The set of names in the first line is an agglomeration of experimental forms for what should later become Amon Lhaw and Amon Hen ’Hills of Hearing and of Sight’ (LotRII ch.9), but it was originally intended as one place. Apparently Tolkien toyed with the following elements:
tir (see TIR- ’watch, guard’), lenited dir
lhaw ’ears (of one person)’ (LAS2- ’listen’), lenited law (cf. S. lhaw < slasū < SLAS- ’ear’ (PE17:77))
las(t) *’hearing’, cf. Q. lasta ’listen’, lasta ’listening, hearing’ (ibid.)
hen(d) ’eye’ (KHEN-D-E- ’eye’, N. henn > hên)
He arranged them differently looking for the most suitable solution. All forms may all be easily translated:
Most interesting in this example is the spelling ll for unvoiced l according to Welsh orthography; compare the late note on mallorn, which initiated some controversy among scholars: […] in The Lord of the Rings ll is used in the manner of modern Welsh for the medial voiceless l; as in mallorn < malhorn < malþorn < malt ’gold’ and orn ’tree’ (VT42:27)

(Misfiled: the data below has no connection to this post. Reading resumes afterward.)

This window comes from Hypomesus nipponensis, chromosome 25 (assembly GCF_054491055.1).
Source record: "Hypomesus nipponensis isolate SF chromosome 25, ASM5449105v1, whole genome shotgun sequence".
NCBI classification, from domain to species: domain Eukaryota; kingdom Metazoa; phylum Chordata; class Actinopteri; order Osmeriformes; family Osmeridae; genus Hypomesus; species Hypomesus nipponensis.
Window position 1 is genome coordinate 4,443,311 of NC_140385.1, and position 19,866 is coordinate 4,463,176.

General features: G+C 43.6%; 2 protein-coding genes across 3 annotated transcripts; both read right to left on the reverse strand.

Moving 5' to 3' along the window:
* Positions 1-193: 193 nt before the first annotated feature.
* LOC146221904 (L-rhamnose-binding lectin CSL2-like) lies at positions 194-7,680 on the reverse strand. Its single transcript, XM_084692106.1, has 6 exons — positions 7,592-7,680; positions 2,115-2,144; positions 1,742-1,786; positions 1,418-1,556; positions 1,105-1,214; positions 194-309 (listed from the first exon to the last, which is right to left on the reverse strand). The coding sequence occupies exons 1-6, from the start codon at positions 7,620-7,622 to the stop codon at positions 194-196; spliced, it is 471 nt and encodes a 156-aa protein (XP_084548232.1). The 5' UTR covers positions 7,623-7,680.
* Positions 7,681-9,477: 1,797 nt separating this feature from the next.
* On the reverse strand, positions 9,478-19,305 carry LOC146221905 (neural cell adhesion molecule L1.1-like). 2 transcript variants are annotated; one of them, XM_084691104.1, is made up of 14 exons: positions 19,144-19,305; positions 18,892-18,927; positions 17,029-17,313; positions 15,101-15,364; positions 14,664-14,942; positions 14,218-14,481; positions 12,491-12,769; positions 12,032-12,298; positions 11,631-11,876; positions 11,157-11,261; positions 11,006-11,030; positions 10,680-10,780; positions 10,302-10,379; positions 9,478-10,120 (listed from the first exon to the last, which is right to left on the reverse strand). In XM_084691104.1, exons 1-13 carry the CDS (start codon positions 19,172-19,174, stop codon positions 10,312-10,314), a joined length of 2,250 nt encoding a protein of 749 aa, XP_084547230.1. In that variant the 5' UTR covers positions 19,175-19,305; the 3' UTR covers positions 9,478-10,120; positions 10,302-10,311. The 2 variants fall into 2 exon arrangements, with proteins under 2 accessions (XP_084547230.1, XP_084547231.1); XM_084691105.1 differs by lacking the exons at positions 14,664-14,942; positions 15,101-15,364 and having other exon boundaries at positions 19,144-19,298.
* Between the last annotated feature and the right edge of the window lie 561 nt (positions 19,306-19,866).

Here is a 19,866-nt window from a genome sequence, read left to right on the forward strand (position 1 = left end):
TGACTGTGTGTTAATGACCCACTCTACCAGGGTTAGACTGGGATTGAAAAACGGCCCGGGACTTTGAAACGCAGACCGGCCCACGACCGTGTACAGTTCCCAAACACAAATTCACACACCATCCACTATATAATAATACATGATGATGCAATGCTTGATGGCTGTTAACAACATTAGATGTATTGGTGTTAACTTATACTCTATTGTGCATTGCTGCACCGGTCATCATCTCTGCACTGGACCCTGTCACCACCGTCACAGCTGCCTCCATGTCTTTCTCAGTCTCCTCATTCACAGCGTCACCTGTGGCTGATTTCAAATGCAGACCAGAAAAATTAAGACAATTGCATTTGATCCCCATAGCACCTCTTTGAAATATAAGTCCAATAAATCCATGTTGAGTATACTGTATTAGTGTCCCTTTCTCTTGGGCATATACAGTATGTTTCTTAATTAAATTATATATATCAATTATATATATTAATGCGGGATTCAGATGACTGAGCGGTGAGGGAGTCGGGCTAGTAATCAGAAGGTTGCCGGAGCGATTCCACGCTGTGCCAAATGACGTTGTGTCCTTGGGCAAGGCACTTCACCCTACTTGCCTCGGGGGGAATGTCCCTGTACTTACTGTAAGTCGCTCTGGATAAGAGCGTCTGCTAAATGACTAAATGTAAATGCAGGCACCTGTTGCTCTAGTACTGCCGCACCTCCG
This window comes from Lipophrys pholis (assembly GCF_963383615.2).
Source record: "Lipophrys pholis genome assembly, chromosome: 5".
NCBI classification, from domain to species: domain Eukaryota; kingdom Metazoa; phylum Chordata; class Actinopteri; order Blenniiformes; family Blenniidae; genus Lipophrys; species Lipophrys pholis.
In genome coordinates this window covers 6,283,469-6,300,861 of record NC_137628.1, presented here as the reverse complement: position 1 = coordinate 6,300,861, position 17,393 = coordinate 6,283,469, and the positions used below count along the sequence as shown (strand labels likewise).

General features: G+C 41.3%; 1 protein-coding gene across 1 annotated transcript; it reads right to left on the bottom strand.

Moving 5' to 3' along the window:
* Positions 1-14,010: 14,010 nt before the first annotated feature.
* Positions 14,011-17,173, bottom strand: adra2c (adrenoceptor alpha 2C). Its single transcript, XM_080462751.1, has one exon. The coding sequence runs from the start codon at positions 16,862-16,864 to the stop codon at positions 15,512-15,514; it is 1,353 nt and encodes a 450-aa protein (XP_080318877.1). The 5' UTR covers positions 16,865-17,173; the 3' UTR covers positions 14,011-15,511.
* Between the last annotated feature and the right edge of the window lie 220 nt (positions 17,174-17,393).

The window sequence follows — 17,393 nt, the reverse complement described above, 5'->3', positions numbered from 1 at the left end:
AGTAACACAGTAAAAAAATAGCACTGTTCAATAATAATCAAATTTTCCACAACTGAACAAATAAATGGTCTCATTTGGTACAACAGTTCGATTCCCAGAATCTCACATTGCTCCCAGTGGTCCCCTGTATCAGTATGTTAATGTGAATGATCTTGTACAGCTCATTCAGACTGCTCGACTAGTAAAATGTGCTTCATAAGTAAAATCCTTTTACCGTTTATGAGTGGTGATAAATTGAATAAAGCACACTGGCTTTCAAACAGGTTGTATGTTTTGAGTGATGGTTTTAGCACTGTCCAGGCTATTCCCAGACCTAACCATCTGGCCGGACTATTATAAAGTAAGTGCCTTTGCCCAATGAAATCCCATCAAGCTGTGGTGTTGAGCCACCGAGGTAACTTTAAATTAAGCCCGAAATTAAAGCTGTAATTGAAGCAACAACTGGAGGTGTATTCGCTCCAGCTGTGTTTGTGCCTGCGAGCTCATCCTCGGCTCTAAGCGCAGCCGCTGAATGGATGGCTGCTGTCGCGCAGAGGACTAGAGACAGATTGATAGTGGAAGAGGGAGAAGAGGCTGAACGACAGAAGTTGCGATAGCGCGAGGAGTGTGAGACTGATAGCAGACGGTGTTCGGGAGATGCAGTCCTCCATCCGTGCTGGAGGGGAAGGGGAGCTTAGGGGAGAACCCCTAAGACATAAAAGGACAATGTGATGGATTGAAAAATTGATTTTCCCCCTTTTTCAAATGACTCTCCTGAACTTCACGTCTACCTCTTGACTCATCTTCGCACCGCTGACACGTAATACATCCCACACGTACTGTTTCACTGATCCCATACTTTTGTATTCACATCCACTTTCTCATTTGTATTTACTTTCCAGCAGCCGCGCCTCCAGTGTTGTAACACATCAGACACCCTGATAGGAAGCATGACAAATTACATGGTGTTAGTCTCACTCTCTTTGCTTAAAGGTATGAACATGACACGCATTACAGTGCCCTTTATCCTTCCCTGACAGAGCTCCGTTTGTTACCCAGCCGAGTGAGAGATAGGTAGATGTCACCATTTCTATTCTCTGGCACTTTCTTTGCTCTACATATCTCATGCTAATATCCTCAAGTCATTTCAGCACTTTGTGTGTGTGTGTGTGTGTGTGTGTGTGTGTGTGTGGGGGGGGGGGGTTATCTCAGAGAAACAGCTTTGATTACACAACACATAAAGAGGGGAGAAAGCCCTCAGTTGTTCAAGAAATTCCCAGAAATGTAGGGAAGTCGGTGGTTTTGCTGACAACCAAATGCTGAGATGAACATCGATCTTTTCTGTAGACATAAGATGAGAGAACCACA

In this context it should be noted that Tolkien explicitely mentions ’medial voiceless l’, surely being aware having used the spelling Lhaw instead of Llaw. But the appearance of Llaw in the early drafts may be a hint at the fact that the note from VT42 is not a reinterpretation – ll for voiceless lh was perhaps planned at the outset, although it is not mentioned in the appendix .
Amon ’hill’ (AM2-) and Tirlaw *’sight-hearing’
Lasthen *’hearing-eye’ – interestingly not *Lhasthen; a further example of changing Noldorin phonology
Henlas, Hendlas ’eye-hearing’ – the first from drops medial -d- in the -ndl- cluster; both simplify final -st to -s
Finally, Tirmindon and Larmindon are apparently Quenya versions of Amon Hen and Amon Lhaw with tir- + mindon ’tower’ (Silm.index) and las- + mindon (rhotacism s > r).